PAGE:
Plans are afoot to make housing more affordable and raise money for social housing programs by taxing homes left vacant for 12 months, according to charity groups.
Prosper Australia’s 2015 Speculative Vacancies report suggested almost 25,000 dwellings were ‘demonstrably unoccupied’ in Melbourne in 2014.
Catherine Cashmore of Prosper Australia says the idea started as a broad-based land tax to replace other taxes. The idea is about taxing vacant housing in an effort to encourage that housing to be put to use, so that it doesn’t sit their with owners speculating on capital gains rather than trying to get rental income out of their property.
Cashmore says the report Prosper Australia puts together is based on water usage. The organisation collects water data from the three main water providers in Melbourne and it looks at housing that is reporting an abnormally low water measurement.
Tony Keenan, CEO of Launch Housing — an independent Melbourne-based community organisation working towards ending homelessness — has called for governments to implement a tax on homes left vacant for more than 12 months.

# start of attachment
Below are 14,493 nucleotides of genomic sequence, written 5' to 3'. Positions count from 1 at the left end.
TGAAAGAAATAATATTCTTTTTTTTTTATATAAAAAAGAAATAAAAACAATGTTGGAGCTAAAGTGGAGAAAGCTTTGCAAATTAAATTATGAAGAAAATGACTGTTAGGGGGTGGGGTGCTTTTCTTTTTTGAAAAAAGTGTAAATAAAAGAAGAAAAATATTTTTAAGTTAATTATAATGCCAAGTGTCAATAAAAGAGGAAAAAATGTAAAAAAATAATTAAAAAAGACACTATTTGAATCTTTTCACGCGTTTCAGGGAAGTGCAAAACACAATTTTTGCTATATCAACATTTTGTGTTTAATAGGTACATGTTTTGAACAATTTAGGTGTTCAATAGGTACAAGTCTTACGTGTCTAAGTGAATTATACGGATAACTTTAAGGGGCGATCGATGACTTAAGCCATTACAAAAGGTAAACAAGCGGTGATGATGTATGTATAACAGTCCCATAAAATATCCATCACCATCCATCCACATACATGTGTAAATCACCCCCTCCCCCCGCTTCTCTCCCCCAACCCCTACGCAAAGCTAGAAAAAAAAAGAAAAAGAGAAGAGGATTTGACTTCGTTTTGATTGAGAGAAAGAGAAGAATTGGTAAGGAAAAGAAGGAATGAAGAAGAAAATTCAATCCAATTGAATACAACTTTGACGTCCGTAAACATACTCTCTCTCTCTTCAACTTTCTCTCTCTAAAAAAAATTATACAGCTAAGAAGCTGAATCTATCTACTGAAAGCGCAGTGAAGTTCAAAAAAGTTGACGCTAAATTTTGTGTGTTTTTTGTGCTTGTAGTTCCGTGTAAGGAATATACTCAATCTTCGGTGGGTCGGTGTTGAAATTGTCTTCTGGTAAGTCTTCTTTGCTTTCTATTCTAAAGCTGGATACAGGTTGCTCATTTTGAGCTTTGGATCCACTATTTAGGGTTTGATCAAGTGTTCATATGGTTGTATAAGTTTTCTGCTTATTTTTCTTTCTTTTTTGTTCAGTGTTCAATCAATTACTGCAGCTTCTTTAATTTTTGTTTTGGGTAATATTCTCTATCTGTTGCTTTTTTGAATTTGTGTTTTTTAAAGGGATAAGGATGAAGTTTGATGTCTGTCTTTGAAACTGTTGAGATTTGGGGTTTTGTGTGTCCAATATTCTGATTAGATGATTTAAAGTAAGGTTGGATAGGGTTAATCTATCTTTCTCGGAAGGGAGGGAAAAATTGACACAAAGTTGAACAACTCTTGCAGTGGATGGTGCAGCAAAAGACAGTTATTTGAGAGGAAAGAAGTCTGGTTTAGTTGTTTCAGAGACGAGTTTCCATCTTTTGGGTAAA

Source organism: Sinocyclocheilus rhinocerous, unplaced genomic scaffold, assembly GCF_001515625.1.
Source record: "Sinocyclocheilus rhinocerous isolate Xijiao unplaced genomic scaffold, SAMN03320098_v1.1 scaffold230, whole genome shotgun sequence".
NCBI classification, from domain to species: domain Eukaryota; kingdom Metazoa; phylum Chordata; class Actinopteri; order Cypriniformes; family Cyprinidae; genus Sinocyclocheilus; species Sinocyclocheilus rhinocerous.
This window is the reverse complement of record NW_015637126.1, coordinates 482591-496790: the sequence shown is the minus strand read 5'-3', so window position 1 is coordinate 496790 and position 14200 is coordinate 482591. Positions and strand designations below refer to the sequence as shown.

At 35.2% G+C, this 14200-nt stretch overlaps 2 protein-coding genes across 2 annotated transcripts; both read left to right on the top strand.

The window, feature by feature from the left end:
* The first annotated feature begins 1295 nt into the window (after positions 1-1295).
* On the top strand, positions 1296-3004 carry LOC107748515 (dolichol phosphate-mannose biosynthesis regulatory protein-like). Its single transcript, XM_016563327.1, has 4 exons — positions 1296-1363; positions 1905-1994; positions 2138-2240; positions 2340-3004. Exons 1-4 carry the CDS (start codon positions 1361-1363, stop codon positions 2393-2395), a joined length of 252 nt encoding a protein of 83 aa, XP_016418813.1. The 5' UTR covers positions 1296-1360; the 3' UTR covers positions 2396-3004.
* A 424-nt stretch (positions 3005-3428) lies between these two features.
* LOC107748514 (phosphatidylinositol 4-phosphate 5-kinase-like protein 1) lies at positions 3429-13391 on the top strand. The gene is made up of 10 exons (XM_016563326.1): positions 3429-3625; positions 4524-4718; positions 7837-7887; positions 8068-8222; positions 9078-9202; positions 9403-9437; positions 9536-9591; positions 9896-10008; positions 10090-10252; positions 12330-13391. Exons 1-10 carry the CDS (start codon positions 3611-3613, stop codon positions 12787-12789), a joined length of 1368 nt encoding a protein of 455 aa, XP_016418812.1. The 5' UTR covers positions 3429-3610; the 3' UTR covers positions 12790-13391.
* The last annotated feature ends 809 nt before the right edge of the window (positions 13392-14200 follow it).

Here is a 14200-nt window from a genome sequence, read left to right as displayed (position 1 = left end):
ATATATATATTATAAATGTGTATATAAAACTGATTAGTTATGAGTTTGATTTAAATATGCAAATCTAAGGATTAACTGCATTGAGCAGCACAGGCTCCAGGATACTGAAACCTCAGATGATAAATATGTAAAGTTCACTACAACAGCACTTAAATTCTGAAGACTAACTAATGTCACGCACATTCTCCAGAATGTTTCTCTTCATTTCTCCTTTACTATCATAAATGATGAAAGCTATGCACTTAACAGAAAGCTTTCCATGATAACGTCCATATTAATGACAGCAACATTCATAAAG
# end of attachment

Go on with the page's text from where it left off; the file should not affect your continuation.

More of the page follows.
Keenan says there is a housing crisis in Melbourne and those unoccupied homes should be available on the rental market. He said any proceeds from a vacancy tax could be used to fund social housing initiatives.
He said Launch Housing’s South Melbourne service was working with a motel “full of families and kids” who had escaped family violence.
“None of those kids are in school,” Keenan told 774 ABC Melbourne.
“But the social harm that’s caused by not being able to house families quickly is immense.
“We think it’s quite reasonable to say: ‘Look, if you’ve got an investment property, rent it. If not, contribute to the social harm you are causing by not renting it’.”
But not everyone agrees.
Radio broadcaster Steve Price, who regularly panels on The Project, says, “We’ve got enough government interference in our lives and enough taxation without someone coming up with a dodgy idea like that.”
In discussion with The Project host Carrie Bickmore, who suggested that the idea of a tax was made more appealing because the monies raised would be going to social housing, Price said the argument could also be extended to include the homeless.
It’s a complicated issue, but one worth discussing.